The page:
Pacing during an elite Olympic distance triathlon: comparison between male and female competitors.

Détails

ID Serval
serval:BIB_F22659F263E8
Type
Article: article d'un périodique ou d'un magazine.
Collection
Publications
Titre
Pacing during an elite Olympic distance triathlon: comparison between male and female competitors.
Périodique
Journal of Science and Medicine in Sport / Sports Medicine Australia
Auteur(s)
Vleck V.E., Bentley D.J., Millet G.P., Bürgi A.
ISSN
1440-2440 (Print)
Statut éditorial
Publié
Date de publication
07/2008
Peer-reviewed
Oui
Volume
11
Numéro
4
Pages
424-432
Langue
anglais
Notes
Publication types: Comparative Study ; Journal Article ; Research Support, Non-U.S. Gov't
Publication Status: ppublish
Résumé
This study investigated whether pacing differed between 68 male and 35 female triathletes competing over the same ITU World Cup course. Swimming, cycling and running velocities (m s(-1) and km h(-1)) were measured using a global positioning system (Garmin, UK), video analysis (Panasonic NV-MX300EG), and timing system (Datasport, Switzerland). The relationship between performance in each discipline and finishing position was determined. Speed over the first 222 m of the swim was associated with position (r=-0.88 in males, r=-0.97 in females, both p<0.01) and offset from the leader, at the swim finish (r=-0.42 in males, r=-0.49 in females, both p<0.01). The latter affected which pack number was attained in bike lap 1 (r=0.81 in males, r=0.93 in females, both p<0.01), bike finishing position (both r=0.41, p<0.01) and overall finishing position (r=0.39 in males, r=0.47 in females, both p<0.01). Average biking speed, and both speed and pack attained in bike laps 1 and 2, influenced finishing position less in the males (r=-0.42, -0.2 and -0.42, respectively, versus r=-0.74, -0.75, and -0.72, respectively, in the females, all p<0.01). Average run speed correlated better with finishing position in males (r=-0.94, p<0.01) than females (r=-0.71, p<0.001). Both sexes ran faster over the first 993 m than most other run sections but no clear benefit of this strategy was apparent. The extent to which the results reflect sex differences in field size and relative ability in each discipline remains unclear.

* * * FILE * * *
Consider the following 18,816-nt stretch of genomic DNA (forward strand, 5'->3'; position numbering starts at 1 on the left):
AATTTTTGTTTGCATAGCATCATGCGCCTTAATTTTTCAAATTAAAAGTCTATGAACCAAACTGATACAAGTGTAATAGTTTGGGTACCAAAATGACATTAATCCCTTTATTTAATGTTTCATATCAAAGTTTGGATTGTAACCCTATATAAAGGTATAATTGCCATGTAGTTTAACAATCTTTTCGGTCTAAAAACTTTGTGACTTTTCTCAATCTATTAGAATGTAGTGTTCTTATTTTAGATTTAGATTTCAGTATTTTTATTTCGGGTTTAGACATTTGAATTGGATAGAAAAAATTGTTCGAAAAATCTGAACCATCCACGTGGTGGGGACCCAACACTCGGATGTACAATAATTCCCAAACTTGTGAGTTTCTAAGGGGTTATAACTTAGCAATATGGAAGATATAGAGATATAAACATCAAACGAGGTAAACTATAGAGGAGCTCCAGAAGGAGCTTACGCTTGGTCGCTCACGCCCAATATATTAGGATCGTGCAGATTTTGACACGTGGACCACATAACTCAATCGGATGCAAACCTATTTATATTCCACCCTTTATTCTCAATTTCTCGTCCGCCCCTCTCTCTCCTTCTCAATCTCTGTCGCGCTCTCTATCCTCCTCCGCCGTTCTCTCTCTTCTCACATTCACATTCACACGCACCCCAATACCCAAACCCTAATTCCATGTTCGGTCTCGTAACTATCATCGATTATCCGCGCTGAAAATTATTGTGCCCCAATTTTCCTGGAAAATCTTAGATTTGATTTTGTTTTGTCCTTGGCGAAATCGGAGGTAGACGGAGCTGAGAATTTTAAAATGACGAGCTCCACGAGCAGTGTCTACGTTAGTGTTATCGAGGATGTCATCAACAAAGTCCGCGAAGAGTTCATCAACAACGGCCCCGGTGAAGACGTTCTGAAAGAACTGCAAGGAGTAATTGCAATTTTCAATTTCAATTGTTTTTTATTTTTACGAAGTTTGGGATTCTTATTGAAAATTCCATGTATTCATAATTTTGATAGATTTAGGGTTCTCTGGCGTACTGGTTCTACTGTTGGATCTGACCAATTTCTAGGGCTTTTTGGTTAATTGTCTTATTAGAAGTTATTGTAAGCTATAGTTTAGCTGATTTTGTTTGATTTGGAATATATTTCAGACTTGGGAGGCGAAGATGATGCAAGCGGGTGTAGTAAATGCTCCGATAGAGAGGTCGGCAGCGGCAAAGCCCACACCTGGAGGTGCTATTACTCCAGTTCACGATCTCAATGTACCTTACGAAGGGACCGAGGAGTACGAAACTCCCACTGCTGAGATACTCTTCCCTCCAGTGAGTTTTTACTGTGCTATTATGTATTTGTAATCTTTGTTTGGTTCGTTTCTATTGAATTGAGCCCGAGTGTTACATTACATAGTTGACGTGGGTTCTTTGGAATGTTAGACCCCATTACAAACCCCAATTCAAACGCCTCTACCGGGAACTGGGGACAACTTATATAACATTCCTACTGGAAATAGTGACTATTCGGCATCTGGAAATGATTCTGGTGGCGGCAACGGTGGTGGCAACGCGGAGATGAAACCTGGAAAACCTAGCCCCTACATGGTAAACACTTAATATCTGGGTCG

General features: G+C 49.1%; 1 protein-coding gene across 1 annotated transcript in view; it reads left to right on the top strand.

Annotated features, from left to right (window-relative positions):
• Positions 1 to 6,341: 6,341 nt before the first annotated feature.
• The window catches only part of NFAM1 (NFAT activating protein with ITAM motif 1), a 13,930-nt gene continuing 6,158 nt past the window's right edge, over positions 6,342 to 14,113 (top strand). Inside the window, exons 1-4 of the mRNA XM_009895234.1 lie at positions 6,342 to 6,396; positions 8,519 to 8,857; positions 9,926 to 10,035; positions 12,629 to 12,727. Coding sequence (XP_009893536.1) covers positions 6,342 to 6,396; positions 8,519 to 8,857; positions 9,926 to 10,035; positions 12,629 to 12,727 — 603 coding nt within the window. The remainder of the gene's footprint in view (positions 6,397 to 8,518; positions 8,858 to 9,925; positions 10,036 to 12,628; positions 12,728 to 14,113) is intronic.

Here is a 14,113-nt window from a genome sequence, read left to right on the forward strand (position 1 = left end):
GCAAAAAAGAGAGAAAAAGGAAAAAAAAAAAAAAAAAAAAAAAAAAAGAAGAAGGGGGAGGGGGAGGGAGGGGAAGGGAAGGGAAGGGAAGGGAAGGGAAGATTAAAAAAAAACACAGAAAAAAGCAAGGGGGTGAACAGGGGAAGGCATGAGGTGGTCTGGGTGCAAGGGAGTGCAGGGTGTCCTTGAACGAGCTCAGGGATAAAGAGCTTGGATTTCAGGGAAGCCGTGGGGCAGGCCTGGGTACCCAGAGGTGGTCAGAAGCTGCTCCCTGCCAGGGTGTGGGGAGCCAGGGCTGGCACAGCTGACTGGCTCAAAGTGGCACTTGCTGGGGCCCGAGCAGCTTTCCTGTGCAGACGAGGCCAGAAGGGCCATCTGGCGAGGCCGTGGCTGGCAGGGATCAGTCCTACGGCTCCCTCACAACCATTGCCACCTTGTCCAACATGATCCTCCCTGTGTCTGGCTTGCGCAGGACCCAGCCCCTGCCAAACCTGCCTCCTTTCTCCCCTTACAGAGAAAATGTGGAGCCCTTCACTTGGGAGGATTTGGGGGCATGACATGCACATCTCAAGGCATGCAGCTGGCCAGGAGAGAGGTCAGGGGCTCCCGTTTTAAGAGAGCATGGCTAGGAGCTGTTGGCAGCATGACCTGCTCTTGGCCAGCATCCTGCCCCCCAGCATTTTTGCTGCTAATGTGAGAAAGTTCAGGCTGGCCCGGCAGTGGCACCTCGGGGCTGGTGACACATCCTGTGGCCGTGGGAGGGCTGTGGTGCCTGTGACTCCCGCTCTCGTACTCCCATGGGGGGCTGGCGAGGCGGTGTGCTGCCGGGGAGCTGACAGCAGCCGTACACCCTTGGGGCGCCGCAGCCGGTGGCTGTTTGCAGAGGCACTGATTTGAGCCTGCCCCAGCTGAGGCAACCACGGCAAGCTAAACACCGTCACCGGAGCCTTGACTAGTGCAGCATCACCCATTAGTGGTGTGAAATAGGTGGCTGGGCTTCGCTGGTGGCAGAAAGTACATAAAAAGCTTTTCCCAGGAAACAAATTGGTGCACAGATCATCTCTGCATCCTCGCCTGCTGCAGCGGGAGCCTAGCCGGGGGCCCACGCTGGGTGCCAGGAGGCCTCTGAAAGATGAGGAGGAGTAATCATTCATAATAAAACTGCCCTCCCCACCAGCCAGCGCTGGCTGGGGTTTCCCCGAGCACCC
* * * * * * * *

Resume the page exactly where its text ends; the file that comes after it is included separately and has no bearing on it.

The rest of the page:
Mots-clé
Adult, Analysis of Variance, Athletic Performance/physiology, Bicycling/physiology, Competitive Behavior, Female, Humans, Male, Running/physiology, Swimming/physiology
Pubmed
Web of science
Création de la notice
25/09/2008 9:01
Dernière modification de la notice
20/08/2019 17:19
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